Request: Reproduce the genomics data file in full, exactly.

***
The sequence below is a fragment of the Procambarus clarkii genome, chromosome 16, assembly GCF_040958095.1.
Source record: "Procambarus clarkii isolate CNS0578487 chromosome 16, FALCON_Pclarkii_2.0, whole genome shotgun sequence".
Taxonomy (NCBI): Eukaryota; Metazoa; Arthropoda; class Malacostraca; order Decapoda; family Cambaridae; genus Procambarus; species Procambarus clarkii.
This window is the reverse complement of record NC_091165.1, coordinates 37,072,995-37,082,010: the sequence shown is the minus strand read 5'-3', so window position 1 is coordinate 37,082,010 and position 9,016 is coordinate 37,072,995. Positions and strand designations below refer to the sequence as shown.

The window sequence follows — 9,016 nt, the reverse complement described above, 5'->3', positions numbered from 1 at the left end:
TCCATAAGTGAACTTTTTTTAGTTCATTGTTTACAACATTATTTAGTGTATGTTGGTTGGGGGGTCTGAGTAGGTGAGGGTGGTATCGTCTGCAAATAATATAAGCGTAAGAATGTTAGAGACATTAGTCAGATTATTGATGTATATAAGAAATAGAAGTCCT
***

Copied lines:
The sequence below is a fragment of the Procambarus clarkii genome, chromosome 16, assembly GCF_040958095.1.
Source record: "Procambarus clarkii isolate CNS0578487 chromosome 16, FALCON_Pclarkii_2.0, whole genome shotgun sequence".
Taxonomy (NCBI): Eukaryota; Metazoa; Arthropoda; class Malacostraca; order Decapoda; family Cambaridae; genus Procambarus; species Procambarus clarkii.
This window is the reverse complement of record NC_091165.1, coordinates 37,072,995-37,082,010: the sequence shown is the minus strand read 5'-3', so window position 1 is coordinate 37,082,010 and position 9,016 is coordinate 37,072,995. Positions and strand designations below refer to the sequence as shown.

The window sequence follows — 9,016 nt, the reverse complement described above, 5'->3', positions numbered from 1 at the left end:
TCCATAAGTGAACTTTTTTTAGTTCATTGTTTACAACATTATTTAGTGTATGTTGGTTGGGGGGTCTGAGTAGGTGAGGGTGGTATCGTCTGCAAATAATATAAGCGTAAGAATGTTAGAGACATTAGTCAGATTATTGATGTATATAAGAAATAGAAGTCCT